Andy Murray: 'That would sadden me'

The Big 3 of men's tennis have been the main topic of discussion for the past decade and a half

by Simone Brugnoli
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Andy Murray: 'That would sadden me'

The last time Andy Murray had lost at the Australian Open to Roberto Bautista Agut, there was speculation that the former world No. 1 had made his final appearance at Melbourne Park. Four years later, in this Saturday's match, the Briton lost again to the Spaniard, but showing that his future is bright and contradicting those who in 2019 considered him retired.

Although Murray did show some fatigue against RBA, something reasonable after back-to-back five-set wins, including one in five hours and 45 minutes against Thanasi Kokkinakis that ended after 4 a.m. Friday, the five-time Australian Open finalist appears to be in good physical condition.

More than good considering he's had back and hip surgeries in the past, and he's played in 954 tour-level games. “You never know exactly when the end is going to be,” said Murray, who underwent a second hip surgery after the Australian Open in 2019.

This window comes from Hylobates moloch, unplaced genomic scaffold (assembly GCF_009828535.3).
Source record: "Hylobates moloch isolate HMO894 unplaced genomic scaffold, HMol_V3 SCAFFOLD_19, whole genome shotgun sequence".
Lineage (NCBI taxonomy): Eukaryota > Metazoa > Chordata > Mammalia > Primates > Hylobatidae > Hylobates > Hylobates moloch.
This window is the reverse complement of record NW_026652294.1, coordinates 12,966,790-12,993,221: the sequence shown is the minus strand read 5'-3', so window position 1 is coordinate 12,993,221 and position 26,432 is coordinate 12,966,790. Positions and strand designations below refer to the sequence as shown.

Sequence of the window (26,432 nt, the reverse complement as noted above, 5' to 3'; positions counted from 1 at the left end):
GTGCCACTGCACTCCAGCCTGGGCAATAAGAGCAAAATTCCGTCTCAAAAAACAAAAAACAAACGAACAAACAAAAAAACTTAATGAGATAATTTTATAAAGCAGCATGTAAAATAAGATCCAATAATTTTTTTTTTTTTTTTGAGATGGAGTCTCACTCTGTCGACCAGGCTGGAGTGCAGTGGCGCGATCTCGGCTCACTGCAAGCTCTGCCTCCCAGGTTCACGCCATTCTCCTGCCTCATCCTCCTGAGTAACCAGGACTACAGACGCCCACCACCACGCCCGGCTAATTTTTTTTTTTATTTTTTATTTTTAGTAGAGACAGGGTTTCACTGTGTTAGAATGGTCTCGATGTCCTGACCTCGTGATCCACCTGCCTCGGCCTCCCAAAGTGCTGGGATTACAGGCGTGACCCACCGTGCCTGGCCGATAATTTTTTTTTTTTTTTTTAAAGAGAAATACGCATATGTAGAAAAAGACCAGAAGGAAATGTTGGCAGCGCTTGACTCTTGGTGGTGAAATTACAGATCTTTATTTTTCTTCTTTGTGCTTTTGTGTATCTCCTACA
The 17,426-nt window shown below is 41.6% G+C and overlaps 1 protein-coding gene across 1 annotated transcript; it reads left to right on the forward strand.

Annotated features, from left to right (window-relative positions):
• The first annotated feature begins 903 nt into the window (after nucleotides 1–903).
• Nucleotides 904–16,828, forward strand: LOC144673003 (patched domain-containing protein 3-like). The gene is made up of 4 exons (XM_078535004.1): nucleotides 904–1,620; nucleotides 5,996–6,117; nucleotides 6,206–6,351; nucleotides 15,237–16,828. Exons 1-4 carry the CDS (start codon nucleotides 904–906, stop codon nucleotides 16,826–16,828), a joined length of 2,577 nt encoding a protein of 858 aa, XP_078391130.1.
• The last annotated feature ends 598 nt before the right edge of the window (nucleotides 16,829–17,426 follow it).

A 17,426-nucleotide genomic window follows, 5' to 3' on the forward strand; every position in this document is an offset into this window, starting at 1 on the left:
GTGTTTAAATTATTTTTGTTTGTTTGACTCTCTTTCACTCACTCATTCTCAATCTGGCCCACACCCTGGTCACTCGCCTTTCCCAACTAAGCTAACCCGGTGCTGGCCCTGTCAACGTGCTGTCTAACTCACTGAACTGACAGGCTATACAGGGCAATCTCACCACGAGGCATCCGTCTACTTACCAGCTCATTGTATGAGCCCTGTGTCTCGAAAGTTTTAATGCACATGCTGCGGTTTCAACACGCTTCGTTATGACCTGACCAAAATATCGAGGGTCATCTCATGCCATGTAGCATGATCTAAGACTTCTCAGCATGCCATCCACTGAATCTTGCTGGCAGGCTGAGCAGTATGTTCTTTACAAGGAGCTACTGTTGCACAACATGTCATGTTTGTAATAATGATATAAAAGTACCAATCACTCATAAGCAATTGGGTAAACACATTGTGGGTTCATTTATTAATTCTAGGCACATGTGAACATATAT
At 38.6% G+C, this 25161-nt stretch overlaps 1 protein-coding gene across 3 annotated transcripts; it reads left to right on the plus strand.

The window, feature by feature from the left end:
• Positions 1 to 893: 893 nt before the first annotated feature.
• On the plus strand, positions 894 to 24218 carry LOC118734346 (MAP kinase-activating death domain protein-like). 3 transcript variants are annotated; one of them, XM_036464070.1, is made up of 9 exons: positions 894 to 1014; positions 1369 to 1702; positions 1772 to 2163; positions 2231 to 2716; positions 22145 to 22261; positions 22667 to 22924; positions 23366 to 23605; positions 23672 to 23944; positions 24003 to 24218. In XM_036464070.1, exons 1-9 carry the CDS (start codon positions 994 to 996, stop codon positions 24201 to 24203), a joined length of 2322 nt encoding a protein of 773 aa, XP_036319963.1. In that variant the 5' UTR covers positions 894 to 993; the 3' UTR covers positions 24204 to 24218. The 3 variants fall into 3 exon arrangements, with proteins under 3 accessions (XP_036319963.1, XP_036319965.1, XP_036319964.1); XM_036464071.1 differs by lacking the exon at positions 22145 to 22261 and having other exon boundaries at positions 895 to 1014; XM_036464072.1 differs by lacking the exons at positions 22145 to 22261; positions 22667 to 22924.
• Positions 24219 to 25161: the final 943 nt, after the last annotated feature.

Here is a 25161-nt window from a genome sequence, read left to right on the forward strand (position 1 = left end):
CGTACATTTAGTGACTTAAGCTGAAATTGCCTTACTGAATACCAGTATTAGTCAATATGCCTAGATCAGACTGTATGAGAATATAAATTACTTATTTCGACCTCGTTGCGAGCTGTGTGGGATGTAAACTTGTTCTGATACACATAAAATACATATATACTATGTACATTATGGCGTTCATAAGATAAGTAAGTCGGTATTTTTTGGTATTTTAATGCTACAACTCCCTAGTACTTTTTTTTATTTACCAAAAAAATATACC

“I would like to go out there and play tennis like this, competing with the best players in the world in events most important and doing me justice”. “Maybe there were times in the last year where I didn't really feel like I was playing well, and I didn't enjoy the way I was playing.

Those sacrifices and that effort that I put in allowed me to get through those games and play at a high level that I think was entertaining for the people who were watching." “I felt good with the way I was playing.

It's more enjoyable for me when I play like this, when I get to a big event and I really believe I can do some damage." Murray, winner of two Wimbledon titles and the US Open, said he still has everything to reach the second week at Grand Slams, something he hasn't done since Wimbledon 2017.

"I can have a career deeper than the third round of a Slam. There's no doubt about that," he said. “Obviously, the boxes can open for you. I also need help with that. If I was playing at this level last year, I probably wouldn't be ranked 50 or 60 in the world.

It's up to me to try to change that."

Murray doesn't give up

Andy Murray did not like the lineup at this Australian Open at all. Beaten in the third round by Roberto Bautista Agut after finishing his match at 4 a.m. in the previous round against Thanasi Kokkinakis, the Briton, during his post-match press conference, notably cited the example of young collectors of bullets to rebel against these night sessions much too late for his taste.

“If my child was a ballboy at a tournament and I saw him coming home at 5 a.m., as a parent, that would sadden me. It is not beneficial for him. It is not beneficial for the referees, the officials. I don't think it's amazing for the fans. This is not good for gamers."

Andy Murray
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